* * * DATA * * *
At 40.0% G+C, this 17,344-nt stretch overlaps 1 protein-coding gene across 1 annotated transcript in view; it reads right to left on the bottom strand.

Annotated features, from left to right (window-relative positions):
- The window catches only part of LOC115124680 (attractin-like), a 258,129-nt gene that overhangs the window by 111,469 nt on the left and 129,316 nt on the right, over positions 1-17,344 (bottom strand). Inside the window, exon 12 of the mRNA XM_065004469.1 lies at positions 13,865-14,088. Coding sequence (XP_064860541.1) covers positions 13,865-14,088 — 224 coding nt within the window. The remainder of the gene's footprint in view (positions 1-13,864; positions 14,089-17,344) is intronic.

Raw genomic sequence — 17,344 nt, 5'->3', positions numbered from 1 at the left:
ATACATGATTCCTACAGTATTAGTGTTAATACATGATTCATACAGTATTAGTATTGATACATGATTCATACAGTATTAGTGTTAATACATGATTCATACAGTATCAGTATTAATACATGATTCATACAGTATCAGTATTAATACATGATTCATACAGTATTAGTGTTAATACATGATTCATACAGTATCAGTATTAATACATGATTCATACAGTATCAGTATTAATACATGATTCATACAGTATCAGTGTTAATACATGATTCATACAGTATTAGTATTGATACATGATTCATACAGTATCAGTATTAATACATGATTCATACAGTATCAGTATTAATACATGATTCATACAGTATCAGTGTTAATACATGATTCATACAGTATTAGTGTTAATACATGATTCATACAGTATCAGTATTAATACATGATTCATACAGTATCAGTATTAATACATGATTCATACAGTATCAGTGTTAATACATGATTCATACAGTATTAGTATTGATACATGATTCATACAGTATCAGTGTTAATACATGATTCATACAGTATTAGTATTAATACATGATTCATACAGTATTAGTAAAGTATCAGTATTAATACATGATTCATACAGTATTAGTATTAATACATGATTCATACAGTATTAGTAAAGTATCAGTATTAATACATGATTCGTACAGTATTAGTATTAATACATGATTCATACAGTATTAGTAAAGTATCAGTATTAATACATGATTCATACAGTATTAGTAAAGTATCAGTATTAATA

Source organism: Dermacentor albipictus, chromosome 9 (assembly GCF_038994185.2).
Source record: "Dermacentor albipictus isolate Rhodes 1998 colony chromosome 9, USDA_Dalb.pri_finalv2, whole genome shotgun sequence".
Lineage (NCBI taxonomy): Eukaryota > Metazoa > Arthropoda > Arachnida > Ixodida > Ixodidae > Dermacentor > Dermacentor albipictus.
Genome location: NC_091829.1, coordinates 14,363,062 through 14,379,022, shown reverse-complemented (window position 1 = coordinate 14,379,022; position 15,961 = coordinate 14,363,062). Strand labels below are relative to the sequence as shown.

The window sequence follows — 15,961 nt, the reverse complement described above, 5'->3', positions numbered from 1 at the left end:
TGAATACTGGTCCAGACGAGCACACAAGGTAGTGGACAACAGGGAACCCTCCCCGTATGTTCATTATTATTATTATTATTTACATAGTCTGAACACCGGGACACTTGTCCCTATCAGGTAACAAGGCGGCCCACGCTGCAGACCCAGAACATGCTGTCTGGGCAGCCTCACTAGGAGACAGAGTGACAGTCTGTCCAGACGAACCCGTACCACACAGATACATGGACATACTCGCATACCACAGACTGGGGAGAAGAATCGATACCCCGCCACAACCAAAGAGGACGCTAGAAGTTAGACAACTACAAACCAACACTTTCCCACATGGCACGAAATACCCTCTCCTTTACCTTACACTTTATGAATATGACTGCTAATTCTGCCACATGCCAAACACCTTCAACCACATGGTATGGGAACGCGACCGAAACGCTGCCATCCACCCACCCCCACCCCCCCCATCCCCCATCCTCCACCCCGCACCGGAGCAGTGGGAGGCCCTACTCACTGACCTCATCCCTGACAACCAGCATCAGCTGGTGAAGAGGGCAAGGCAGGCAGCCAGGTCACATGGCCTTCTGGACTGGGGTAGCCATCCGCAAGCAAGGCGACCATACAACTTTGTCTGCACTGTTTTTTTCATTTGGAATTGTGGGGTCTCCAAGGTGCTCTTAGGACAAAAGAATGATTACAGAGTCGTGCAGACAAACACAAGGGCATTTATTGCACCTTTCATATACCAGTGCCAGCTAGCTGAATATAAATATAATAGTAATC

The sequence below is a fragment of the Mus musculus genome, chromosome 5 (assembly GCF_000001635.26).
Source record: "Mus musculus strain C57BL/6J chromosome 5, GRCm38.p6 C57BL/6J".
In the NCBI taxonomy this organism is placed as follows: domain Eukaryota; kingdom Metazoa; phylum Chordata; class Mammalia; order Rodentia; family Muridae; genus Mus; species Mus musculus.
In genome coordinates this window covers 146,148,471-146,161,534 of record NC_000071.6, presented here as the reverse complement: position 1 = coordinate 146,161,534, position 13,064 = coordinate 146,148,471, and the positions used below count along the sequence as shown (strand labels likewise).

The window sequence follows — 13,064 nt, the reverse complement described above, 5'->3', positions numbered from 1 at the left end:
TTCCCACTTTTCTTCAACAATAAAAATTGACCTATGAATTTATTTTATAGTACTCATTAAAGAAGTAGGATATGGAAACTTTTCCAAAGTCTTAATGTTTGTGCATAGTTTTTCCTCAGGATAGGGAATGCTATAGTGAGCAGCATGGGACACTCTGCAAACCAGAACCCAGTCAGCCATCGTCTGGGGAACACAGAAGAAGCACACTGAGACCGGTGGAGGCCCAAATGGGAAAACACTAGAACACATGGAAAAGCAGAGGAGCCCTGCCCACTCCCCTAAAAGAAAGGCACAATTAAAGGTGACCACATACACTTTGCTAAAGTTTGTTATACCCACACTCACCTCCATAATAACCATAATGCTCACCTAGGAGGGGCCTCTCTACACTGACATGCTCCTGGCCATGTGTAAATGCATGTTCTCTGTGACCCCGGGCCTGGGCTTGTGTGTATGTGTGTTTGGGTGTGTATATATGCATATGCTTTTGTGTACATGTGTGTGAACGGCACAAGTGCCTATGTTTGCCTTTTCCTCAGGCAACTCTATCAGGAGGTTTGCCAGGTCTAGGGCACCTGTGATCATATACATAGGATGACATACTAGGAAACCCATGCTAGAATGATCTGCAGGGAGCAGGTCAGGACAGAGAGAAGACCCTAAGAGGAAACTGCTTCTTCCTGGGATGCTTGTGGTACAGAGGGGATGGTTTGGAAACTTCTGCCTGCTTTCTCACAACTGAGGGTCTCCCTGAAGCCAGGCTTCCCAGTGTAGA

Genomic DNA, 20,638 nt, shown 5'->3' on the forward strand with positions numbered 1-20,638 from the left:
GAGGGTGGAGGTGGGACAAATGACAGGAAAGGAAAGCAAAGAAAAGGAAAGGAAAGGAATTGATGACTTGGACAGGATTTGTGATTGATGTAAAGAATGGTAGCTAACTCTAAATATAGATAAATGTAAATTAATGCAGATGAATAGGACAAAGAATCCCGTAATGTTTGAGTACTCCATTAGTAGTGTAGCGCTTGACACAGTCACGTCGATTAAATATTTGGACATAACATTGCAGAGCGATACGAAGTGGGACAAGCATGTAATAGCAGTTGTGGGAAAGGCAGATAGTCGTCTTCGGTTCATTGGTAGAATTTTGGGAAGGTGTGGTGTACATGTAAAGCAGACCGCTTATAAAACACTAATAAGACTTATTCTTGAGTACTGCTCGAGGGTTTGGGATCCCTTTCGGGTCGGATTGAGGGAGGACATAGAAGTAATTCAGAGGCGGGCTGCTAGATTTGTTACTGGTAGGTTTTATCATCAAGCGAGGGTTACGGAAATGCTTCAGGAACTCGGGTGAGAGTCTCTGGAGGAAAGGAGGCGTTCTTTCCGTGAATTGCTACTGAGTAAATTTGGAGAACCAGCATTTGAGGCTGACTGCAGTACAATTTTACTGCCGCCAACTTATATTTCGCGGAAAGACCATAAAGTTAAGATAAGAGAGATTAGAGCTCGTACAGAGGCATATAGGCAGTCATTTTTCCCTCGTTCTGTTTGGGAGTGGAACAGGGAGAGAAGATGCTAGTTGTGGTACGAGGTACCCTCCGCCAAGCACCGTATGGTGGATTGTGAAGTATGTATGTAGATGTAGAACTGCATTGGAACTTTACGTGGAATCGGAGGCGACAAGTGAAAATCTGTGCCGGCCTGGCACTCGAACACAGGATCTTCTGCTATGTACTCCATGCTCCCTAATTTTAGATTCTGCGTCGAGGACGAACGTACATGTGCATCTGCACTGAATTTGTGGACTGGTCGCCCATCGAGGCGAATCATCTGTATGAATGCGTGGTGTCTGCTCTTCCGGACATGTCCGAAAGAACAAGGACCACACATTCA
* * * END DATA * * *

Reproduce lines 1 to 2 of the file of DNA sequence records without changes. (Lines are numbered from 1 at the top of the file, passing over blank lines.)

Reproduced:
At 40.0% G+C, this 17,344-nt stretch overlaps 1 protein-coding gene across 1 annotated transcript in view; it reads right to left on the bottom strand.

Annotated features, from left to right (window-relative positions):